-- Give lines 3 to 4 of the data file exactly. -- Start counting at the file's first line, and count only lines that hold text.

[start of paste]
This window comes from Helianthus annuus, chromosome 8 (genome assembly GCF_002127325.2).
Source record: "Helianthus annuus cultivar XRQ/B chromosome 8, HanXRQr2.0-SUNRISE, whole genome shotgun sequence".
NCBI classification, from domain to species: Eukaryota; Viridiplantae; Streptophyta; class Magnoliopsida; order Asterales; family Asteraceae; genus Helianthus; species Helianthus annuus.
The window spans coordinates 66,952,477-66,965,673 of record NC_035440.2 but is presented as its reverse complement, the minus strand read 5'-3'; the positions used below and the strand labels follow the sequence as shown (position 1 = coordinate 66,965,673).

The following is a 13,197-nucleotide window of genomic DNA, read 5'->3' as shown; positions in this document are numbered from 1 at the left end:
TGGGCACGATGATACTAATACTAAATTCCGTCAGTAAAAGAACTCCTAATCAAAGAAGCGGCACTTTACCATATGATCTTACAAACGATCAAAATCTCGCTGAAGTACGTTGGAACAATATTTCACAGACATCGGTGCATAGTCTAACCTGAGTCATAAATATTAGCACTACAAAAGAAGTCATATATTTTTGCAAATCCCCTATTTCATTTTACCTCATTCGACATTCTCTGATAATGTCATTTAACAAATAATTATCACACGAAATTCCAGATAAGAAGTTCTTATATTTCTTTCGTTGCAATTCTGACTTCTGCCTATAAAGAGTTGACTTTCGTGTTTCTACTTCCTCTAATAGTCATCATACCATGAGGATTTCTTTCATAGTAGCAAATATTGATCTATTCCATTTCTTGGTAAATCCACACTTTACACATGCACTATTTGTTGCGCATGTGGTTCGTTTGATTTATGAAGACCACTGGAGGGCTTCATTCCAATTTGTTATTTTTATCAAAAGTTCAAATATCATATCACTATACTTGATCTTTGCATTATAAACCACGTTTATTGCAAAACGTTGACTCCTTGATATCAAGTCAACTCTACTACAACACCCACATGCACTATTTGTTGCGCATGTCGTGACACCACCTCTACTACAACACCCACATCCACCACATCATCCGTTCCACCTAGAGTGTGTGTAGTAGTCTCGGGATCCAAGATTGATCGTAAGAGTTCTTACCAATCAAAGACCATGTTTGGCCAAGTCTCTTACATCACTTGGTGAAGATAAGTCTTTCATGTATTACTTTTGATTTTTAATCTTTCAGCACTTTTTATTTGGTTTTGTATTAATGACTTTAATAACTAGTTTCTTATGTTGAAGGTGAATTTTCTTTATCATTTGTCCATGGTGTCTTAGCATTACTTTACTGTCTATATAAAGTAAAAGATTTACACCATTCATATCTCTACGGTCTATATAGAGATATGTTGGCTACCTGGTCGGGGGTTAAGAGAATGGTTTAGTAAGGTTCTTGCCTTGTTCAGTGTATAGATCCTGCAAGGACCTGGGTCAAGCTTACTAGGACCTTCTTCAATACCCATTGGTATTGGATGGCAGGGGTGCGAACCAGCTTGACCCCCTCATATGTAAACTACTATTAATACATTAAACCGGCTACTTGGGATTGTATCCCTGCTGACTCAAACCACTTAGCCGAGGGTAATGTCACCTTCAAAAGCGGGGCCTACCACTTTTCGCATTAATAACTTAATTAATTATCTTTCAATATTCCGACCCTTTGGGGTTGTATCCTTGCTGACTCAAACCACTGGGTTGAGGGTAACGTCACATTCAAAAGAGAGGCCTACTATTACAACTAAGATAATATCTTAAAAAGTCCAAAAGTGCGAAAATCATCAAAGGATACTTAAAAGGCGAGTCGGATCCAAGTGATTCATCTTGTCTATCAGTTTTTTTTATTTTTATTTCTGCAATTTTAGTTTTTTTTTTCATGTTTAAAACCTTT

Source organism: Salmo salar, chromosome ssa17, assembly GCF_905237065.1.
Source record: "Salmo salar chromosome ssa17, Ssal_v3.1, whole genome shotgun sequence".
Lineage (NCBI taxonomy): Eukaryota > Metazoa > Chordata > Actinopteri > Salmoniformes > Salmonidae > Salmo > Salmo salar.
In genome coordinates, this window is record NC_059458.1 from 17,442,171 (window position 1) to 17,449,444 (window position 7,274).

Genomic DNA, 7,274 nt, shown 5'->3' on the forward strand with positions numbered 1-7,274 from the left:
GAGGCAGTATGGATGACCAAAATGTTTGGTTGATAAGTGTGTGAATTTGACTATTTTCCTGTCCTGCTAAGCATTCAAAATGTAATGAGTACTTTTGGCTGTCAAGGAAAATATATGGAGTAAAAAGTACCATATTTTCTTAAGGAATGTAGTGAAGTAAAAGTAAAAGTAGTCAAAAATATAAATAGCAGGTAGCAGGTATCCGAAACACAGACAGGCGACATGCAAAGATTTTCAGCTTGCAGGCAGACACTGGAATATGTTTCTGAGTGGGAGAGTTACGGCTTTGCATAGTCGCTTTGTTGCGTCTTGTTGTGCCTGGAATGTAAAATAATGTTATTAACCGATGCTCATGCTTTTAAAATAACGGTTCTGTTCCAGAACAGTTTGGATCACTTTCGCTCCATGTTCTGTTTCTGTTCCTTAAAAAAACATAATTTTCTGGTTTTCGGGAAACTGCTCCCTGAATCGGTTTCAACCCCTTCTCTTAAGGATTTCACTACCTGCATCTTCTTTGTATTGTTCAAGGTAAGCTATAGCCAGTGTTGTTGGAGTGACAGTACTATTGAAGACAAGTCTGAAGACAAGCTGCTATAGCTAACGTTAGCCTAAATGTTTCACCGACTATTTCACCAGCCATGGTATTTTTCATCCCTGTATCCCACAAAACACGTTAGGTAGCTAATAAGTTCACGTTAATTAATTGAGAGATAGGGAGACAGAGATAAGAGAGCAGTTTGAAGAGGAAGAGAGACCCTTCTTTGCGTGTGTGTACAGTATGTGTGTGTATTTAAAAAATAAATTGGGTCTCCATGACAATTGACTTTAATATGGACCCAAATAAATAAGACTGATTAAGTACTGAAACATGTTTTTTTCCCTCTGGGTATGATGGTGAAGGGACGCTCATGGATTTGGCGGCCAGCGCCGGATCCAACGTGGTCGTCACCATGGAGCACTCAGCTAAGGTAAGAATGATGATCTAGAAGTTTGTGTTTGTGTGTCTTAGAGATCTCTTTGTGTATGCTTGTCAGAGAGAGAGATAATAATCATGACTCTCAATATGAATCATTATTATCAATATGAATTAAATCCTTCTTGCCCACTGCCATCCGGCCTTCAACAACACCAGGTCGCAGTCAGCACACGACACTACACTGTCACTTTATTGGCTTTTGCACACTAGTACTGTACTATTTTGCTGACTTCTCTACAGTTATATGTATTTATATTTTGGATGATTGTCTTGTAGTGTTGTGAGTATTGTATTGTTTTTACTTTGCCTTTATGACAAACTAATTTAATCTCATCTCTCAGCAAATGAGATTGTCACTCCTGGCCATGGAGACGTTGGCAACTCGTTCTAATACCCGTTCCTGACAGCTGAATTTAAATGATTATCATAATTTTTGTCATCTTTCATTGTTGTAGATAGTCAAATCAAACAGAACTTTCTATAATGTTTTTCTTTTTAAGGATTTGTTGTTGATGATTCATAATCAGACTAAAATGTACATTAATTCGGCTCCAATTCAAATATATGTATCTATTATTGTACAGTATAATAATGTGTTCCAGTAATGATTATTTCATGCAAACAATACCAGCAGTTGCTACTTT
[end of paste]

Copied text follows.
NCBI classification, from domain to species: Eukaryota; Viridiplantae; Streptophyta; class Magnoliopsida; order Asterales; family Asteraceae; genus Helianthus; species Helianthus annuus.
The window spans coordinates 66,952,477-66,965,673 of record NC_035440.2 but is presented as its reverse complement, the minus strand read 5'-3'; the positions used below and the strand labels follow the sequence as shown (position 1 = coordinate 66,965,673).